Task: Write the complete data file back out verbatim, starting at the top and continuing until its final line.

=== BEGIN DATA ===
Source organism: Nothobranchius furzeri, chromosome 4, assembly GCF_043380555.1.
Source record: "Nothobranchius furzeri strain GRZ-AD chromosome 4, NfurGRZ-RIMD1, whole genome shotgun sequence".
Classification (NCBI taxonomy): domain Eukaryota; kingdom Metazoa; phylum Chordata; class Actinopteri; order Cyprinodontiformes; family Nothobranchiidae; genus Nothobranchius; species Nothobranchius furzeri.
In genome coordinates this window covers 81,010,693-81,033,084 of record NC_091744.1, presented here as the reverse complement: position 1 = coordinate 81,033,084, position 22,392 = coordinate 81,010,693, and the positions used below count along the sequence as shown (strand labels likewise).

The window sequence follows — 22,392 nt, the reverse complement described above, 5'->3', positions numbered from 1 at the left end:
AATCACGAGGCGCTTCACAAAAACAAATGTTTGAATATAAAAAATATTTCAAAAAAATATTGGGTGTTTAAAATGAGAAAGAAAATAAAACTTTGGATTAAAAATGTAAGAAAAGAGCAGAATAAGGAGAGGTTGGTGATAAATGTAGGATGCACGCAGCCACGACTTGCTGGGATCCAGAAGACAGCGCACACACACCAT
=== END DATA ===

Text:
Source organism: Nothobranchius furzeri, chromosome 4, assembly GCF_043380555.1.
Source record: "Nothobranchius furzeri strain GRZ-AD chromosome 4, NfurGRZ-RIMD1, whole genome shotgun sequence".
Classification (NCBI taxonomy): domain Eukaryota; kingdom Metazoa; phylum Chordata; class Actinopteri; order Cyprinodontiformes; family Nothobranchiidae; genus Nothobranchius; species Nothobranchius furzeri.
In genome coordinates this window covers 81,010,693-81,033,084 of record NC_091744.1, presented here as the reverse complement: position 1 = coordinate 81,033,084, position 22,392 = coordinate 81,010,693, and the positions used below count along the sequence as shown (strand labels likewise).

The window sequence follows — 22,392 nt, the reverse complement described above, 5'->3', positions numbered from 1 at the left end:
AATCACGAGGCGCTTCACAAAAACAAATGTTTGAATATAAAAAATATTTCAAAAAAATATTGGGTGTTTAAAATGAGAAAGAAAATAAAACTTTGGATTAAAAATGTAAGAAAAGAGCAGAATAAGGAGAGGTTGGTGATAAATGTAGGATGCACGCAGCCACGACTTGCTGGGATCCAGAAGACAGCGCACACACACCAT